Friday, September 4, 2009

Hong Kong Geography: A Bitter, Bitter Tale

     If you’re anything like me—that is, ignorant—then you assume that Hong Kong is a city.  In fact, it’s a region covering a grand total of 426 square miles. 

Indeed, Hong Kong is divided into three parts:  the oldest and best known, colonized by the British in 1841, is Hong Kong Island.  The urban region on the northern part of the island is called “Central.”  I’ve heard it’s cool, but to be honest, I haven’t been there yet.  Across the harbor from central is Kowloon, occupied by the British in 1861 using some preposterous rationale that basically boiled down to “We’ve got better guns, we make better cocktails, and if you don’t give it to us, we’ll take it, so there.”  The way I heard it, they didn’t even say please.  Using essentially the same argument in 1898, the British expanded further inland, creating the New Territories.  Of course, expanded is sort of an inaccurate term, since no Brit in his or her right mind had any intention of living in those god-forsaken, mosquito-infested hills.  For one thing, the New Territories were away from all the action in central.  For another thing, they were god-forsaken, mosquito-infested hills.

God-forsaken, mosquito-infested hills in which, I might add, we now live.

Just to give you a sense of what, exactly, that means, allow me to mention a few details:  1)  We are located in Tai Po, in the northeastern New Territories, a city that is closer to the People’s Republic of China than it is to Central—or even Kowloon.  2)  Not only are we in Tai Po, we’re on the edge of Tai Po—barely legal if you will.  3)  We’re the very last stop on not one, but two bus routes.  4)  Adding insult to injury, we’re at the point of campus furthest from the bus stop—a good 15 minutes walk, in 90+ temperatures even at eight AM.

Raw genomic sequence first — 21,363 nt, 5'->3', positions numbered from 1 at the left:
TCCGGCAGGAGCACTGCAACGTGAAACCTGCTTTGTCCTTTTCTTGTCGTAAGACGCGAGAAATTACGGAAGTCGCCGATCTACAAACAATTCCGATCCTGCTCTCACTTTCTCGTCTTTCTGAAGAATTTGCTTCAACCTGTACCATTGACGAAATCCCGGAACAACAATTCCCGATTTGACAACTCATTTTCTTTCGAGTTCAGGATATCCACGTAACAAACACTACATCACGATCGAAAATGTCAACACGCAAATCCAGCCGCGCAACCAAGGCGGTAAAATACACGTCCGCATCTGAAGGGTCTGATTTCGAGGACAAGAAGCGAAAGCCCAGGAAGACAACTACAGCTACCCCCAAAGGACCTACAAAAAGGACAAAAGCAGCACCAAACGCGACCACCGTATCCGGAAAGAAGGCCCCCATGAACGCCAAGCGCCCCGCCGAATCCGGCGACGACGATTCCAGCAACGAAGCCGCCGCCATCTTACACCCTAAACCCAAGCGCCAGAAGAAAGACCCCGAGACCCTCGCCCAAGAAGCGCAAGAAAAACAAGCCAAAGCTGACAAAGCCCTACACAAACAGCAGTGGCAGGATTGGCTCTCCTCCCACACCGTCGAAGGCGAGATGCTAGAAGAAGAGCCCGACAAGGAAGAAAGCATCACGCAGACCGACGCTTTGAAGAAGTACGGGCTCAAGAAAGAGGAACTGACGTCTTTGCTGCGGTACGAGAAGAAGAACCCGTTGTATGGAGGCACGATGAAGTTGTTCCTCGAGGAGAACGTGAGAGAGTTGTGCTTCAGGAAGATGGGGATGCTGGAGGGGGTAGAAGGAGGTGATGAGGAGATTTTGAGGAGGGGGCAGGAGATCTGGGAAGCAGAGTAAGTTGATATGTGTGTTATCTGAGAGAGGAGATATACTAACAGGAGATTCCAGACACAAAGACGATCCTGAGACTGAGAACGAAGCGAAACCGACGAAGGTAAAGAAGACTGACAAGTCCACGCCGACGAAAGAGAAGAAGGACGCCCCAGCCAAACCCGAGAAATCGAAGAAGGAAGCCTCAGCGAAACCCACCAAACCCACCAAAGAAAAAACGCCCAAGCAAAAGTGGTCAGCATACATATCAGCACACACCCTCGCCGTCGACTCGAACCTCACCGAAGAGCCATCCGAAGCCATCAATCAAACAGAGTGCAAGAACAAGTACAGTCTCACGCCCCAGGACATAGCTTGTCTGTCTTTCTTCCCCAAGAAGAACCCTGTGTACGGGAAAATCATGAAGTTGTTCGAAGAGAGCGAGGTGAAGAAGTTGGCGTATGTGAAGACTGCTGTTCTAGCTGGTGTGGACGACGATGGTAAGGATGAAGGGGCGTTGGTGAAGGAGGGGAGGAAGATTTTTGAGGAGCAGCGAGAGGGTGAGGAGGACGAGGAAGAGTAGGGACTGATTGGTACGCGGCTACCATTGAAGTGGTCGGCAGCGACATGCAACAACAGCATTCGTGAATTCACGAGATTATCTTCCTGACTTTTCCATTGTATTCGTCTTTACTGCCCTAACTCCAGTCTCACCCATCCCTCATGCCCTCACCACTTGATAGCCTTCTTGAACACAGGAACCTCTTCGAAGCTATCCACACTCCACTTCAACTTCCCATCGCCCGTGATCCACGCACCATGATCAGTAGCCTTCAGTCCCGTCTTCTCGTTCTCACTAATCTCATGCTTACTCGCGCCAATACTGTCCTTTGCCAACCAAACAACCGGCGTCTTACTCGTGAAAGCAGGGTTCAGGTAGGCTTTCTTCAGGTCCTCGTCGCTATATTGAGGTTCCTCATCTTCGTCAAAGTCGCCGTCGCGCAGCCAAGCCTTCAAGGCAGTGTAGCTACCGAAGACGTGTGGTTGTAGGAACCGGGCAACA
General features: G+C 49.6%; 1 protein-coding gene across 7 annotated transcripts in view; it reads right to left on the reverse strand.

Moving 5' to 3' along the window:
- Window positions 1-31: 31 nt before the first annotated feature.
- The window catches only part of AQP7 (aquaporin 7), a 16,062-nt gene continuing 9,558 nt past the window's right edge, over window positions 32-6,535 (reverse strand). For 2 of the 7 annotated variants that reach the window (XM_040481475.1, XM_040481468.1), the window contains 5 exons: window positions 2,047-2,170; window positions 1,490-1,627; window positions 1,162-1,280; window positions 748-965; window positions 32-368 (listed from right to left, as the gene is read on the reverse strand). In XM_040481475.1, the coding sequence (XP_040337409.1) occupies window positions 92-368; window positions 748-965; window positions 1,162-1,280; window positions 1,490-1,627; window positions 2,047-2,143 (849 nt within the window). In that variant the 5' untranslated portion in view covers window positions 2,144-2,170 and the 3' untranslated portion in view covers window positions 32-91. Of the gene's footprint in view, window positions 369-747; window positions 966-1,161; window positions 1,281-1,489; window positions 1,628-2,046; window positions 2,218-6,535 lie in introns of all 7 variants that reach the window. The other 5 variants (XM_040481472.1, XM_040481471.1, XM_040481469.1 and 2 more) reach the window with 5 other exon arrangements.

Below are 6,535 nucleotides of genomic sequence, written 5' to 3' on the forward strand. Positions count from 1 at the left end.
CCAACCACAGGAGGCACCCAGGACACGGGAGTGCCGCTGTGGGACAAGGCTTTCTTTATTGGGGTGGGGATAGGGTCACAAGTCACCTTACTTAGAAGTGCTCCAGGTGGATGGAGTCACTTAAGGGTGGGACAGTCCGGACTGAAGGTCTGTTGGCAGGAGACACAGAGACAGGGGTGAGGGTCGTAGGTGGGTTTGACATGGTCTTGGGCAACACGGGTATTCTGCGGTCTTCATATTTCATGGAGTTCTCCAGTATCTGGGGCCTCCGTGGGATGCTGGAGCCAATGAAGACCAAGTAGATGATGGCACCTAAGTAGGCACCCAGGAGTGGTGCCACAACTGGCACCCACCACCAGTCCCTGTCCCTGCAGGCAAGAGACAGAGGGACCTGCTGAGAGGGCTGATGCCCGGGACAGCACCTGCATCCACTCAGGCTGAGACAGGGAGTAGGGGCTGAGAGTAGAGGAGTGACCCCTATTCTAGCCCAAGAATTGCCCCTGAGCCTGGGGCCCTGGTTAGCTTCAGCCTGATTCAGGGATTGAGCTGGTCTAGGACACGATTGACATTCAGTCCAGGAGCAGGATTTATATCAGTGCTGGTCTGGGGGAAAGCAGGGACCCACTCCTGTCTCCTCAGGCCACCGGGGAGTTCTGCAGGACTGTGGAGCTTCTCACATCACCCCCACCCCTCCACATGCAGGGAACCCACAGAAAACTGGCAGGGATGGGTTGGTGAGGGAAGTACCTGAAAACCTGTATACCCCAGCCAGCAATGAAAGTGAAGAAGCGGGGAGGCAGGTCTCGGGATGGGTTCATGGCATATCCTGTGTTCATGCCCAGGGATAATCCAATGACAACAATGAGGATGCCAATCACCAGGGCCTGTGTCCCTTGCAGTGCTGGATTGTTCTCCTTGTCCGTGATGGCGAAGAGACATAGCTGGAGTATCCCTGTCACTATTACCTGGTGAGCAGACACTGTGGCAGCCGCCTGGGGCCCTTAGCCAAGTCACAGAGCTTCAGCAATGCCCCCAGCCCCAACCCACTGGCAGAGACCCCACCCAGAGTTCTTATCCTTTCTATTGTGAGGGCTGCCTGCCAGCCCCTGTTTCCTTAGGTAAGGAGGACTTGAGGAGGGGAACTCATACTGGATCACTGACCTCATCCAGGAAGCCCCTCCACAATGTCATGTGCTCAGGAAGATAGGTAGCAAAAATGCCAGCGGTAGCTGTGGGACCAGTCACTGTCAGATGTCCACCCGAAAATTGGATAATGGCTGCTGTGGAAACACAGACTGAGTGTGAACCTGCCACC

When I first found out my assignment, Ellen and I got on Google and tried to find Tai Po.  It took a while.  When we did eventually locate it, we both stood there looking at the screen. 

Finally, one of us said, “Huh.”

There was a pause and then the other one said, “Yeah.”

The irony here is that I’m a country boy:  I grew up in a town where pheasants and deer strolled into your backyard most of the winter, looking for food.  I went to a college in Iowa where my freshman dorm was located across from a cornfield.  My favorite place in the world is my parents’ cabin, not too far from Eagle River, Wisconsin, where on a clear night you can see something like three trillion stars powdering the sky. 

But despite all of this—or maybe because of all of this—I was really looking forward to being in a big city.  The thought of walking out of my building onto a bustling street was appealing—as was the thought of grabbing a newspaper at a corner stand, coffee from a busy shop, and a pastry from some bakery we’d discovered on a weekend stroll through the neighborhood.  A year of hustle and bustle?  Just fine with me, particularly after the relative peace-and-quiet of small-town Virginia. 

The fact that none of this was going to happen really hit home the night we arrived in Hong Kong and were chauffeured out to the campus of my host school.  After leaving the airport on Lantau Island, we crossed the harbor on a high, arched bridge that was lit with golden lights.  On the left we could see ferries dotting the darkened waters and the glistening towers of Sham Tseng, one of the waterfront communities.  Far off to the right we could just make out the blue and purple lights of Kowloon and Central—all the neon and glass and steel that is be featured prominently if you ever do a Google Image search of “Hong Kong.”  (Pictures of Tai Po, oddly, never show up with such a search.)